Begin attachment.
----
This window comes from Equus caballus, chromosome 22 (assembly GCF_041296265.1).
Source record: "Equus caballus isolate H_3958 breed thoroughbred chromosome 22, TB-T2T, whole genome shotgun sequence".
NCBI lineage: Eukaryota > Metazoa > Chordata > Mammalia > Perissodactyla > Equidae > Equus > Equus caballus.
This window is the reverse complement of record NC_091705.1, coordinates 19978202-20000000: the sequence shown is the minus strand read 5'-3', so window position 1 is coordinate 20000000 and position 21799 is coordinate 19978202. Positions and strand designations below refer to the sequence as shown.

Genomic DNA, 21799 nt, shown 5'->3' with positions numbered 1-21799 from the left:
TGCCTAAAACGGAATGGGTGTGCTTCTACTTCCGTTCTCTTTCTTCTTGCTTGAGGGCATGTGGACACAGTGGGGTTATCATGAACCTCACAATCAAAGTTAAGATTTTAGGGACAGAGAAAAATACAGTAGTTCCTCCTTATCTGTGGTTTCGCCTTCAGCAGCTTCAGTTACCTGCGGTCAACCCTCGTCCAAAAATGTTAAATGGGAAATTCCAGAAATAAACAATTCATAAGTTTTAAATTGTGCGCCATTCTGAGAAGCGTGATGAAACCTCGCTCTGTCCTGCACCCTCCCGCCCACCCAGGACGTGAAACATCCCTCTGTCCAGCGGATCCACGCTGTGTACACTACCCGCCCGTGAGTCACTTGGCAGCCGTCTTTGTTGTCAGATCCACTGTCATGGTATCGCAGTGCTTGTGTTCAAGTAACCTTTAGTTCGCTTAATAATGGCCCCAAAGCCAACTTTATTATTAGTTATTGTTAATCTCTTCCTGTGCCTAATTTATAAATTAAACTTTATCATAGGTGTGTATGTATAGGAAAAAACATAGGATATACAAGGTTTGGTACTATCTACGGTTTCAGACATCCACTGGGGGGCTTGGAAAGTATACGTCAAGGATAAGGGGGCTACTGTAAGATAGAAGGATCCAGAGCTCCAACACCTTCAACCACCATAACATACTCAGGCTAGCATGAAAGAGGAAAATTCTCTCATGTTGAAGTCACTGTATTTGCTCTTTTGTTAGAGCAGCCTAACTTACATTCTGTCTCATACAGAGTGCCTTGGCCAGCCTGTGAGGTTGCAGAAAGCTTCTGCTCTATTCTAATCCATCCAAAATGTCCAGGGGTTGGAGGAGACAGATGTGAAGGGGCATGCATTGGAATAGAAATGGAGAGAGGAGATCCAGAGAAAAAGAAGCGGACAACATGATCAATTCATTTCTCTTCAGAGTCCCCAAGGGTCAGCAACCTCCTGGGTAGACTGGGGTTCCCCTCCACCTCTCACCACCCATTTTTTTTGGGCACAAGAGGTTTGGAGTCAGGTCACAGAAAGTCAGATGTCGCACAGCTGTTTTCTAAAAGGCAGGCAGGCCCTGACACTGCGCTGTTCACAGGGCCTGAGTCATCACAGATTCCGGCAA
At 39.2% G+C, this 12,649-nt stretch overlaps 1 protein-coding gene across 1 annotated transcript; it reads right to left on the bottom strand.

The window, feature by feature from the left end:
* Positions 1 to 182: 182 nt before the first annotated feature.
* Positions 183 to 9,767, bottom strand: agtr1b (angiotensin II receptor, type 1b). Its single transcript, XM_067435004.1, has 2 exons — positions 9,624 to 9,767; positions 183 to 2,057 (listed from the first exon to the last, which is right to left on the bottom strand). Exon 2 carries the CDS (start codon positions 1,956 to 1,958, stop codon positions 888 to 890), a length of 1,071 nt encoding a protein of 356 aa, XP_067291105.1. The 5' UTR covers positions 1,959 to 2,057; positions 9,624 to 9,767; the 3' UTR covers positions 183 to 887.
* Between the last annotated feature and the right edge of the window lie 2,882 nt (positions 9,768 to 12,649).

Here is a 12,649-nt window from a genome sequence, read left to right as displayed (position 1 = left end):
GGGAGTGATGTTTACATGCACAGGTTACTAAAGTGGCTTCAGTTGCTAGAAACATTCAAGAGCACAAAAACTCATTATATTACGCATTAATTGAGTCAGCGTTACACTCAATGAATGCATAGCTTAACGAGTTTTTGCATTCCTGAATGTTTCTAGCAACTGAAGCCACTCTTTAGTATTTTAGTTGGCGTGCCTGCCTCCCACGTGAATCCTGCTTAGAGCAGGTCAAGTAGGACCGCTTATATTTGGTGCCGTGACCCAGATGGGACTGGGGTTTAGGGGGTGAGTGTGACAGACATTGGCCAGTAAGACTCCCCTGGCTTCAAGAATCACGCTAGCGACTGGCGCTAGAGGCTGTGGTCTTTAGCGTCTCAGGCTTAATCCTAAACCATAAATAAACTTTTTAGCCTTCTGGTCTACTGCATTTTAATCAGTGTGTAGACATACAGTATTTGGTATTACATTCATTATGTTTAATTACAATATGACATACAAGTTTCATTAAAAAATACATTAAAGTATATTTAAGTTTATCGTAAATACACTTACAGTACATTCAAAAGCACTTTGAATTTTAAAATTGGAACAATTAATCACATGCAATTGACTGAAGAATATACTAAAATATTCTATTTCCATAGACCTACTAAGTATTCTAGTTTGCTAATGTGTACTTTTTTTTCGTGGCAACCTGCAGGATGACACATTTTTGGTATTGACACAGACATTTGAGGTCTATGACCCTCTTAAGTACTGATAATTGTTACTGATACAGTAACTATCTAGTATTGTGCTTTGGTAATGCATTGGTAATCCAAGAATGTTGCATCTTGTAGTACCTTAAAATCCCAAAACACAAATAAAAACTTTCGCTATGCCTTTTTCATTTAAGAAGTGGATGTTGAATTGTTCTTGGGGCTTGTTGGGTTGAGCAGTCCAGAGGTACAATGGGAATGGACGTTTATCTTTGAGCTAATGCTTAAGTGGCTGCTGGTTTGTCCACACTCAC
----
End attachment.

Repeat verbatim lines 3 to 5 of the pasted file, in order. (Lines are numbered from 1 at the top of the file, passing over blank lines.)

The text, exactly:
NCBI lineage: Eukaryota > Metazoa > Chordata > Mammalia > Perissodactyla > Equidae > Equus > Equus caballus.
This window is the reverse complement of record NC_091705.1, coordinates 19978202-20000000: the sequence shown is the minus strand read 5'-3', so window position 1 is coordinate 20000000 and position 21799 is coordinate 19978202. Positions and strand designations below refer to the sequence as shown.

Genomic DNA, 21799 nt, shown 5'->3' with positions numbered 1-21799 from the left: